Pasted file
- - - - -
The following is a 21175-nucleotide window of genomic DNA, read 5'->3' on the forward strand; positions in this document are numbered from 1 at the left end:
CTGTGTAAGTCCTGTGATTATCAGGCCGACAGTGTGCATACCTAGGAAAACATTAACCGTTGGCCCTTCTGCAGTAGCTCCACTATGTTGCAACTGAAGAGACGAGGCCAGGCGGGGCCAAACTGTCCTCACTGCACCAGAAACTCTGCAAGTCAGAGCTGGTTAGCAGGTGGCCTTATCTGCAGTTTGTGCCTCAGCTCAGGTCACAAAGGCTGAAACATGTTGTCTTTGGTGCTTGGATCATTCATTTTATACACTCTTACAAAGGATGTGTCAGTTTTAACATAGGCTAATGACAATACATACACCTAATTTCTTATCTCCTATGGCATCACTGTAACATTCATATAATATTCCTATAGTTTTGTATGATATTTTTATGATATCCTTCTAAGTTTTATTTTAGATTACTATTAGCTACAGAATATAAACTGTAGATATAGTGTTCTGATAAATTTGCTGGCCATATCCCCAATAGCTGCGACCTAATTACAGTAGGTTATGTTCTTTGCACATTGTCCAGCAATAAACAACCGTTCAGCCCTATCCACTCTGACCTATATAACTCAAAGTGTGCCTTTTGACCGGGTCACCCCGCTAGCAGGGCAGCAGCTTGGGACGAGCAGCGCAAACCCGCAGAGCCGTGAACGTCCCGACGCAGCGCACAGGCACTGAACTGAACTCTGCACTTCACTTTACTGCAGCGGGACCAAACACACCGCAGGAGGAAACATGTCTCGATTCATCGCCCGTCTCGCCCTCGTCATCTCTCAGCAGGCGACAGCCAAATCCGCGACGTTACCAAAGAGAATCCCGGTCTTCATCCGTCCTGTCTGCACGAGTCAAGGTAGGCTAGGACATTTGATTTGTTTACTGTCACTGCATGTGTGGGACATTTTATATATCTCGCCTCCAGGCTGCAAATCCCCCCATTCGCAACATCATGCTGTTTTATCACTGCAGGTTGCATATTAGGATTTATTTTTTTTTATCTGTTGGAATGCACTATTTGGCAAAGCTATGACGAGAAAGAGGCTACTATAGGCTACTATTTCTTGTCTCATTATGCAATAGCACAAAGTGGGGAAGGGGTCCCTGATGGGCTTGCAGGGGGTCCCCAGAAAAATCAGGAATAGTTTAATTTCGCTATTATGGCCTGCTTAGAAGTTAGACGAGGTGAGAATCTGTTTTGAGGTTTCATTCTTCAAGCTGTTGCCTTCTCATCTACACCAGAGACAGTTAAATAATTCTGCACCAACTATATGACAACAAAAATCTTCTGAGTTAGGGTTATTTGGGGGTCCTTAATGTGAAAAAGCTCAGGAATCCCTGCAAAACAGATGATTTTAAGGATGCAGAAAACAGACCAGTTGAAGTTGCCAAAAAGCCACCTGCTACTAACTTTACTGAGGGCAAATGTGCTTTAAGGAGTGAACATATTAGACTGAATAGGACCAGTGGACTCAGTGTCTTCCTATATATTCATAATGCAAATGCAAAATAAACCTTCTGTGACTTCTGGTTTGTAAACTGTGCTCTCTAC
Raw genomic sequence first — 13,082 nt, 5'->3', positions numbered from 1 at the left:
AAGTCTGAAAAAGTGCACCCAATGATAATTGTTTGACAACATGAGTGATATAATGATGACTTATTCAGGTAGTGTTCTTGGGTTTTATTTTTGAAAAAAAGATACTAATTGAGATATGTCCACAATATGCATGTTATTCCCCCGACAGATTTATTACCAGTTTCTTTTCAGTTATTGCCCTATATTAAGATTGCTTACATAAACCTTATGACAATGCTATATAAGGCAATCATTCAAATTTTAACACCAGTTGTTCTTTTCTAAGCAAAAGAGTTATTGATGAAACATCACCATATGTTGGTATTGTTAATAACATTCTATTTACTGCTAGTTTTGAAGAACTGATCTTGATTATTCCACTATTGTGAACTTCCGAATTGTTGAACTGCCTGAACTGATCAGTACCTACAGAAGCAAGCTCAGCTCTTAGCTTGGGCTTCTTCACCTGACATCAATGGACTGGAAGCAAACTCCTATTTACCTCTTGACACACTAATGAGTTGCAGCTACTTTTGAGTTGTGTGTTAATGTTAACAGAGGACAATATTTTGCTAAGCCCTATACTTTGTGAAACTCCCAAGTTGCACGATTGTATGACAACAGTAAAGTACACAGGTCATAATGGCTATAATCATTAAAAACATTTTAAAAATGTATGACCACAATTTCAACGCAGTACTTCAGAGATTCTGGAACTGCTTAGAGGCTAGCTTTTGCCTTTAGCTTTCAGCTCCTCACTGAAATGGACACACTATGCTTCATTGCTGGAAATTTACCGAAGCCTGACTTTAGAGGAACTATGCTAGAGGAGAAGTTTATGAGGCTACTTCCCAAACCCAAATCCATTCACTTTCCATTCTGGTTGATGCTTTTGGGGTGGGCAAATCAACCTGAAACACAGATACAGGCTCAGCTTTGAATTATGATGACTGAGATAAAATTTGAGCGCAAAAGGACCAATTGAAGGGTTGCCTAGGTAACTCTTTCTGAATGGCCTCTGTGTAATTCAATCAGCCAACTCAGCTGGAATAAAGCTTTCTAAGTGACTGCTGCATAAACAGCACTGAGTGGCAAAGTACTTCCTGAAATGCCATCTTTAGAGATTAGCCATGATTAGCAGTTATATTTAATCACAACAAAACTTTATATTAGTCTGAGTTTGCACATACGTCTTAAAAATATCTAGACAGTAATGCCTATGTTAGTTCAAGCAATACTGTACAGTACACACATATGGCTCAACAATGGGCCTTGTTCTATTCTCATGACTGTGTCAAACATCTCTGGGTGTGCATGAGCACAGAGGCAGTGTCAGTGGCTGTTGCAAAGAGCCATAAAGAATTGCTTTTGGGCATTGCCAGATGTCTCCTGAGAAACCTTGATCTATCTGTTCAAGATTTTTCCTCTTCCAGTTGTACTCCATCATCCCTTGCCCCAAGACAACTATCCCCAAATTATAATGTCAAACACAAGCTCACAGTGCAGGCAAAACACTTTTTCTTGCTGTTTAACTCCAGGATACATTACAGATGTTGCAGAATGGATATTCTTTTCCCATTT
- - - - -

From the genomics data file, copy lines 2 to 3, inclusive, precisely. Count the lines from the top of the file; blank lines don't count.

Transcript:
CTGTGTAAGTCCTGTGATTATCAGGCCGACAGTGTGCATACCTAGGAAAACATTAACCGTTGGCCCTTCTGCAGTAGCTCCACTATGTTGCAACTGAAGAGACGAGGCCAGGCGGGGCCAAACTGTCCTCACTGCACCAGAAACTCTGCAAGTCAGAGCTGGTTAGCAGGTGGCCTTATCTGCAGTTTGTGCCTCAGCTCAGGTCACAAAGGCTGAAACATGTTGTCTTTGGTGCTTGGATCATTCATTTTATACACTCTTACAAAGGATGTGTCAGTTTTAACATAGGCTAATGACAATACATACACCTAATTTCTTATCTCCTATGGCATCACTGTAACATTCATATAATATTCCTATAGTTTTGTATGATATTTTTATGATATCCTTCTAAGTTTTATTTTAGATTACTATTAGCTACAGAATATAAACTGTAGATATAGTGTTCTGATAAATTTGCTGGCCATATCCCCAATAGCTGCGACCTAATTACAGTAGGTTATGTTCTTTGCACATTGTCCAGCAATAAACAACCGTTCAGCCCTATCCACTCTGACCTATATAACTCAAAGTGTGCCTTTTGACCGGGTCACCCCGCTAGCAGGGCAGCAGCTTGGGACGAGCAGCGCAAACCCGCAGAGCCGTGAACGTCCCGACGCAGCGCACAGGCACTGAACTGAACTCTGCACTTCACTTTACTGCAGCGGGACCAAACACACCGCAGGAGGAAACATGTCTCGATTCATCGCCCGTCTCGCCCTCGTCATCTCTCAGCAGGCGACAGCCAAATCCGCGACGTTACCAAAGAGAATCCCGGTCTTCATCCGTCCTGTCTGCACGAGTCAAGGTAGGCTAGGACATTTGATTTGTTTACTGTCACTGCATGTGTGGGACATTTTATATATCTCGCCTCCAGGCTGCAAATCCCCCCATTCGCAACATCATGCTGTTTTATCACTGCAGGTTGCATATTAGGATTTATTTTTTTTTATCTGTTGGAATGCACTATTTGGCAAAGCTATGACGAGAAAGAGGCTACTATAGGCTACTATTTCTTGTCTCATTATGCAATAGCACAAAGTGGGGAAGGGGTCCCTGATGGGCTTGCAGGGGGTCCCCAGAAAAATCAGGAATAGTTTAATTTCGCTATTATGGCCTGCTTAGAAGTTAGACGAGGTGAGAATCTGTTTTGAGGTTTCATTCTTCAAGCTGTTGCCTTCTCATCTACACCAGAGACAGTTAAATAATTCTGCACCAACTATATGACAACAAAAATCTTCTGAGTTAGGGTTATTTGGGGGTCCTTAATGTGAAAAAGCTCAGGAATCCCTGCAAAACAGATGATTTTAAGGATGCAGAAAACAGACCAGTTGAAGTTGCCAAAAAGCCACCTGCTACTAACTTTACTGAGGGCAAATGTGCTTTAAGGAGTGAACATATTAGACTGAATAGGACCAGTGGACTCAGTGTCTTCCTATATATTCATAATGCAAATGCAAAATAAACCTTCTGTGACTTCTGGTTTGTAAACTGTGCTCTCTAC
Raw genomic sequence first — 13,082 nt, 5'->3', positions numbered from 1 at the left: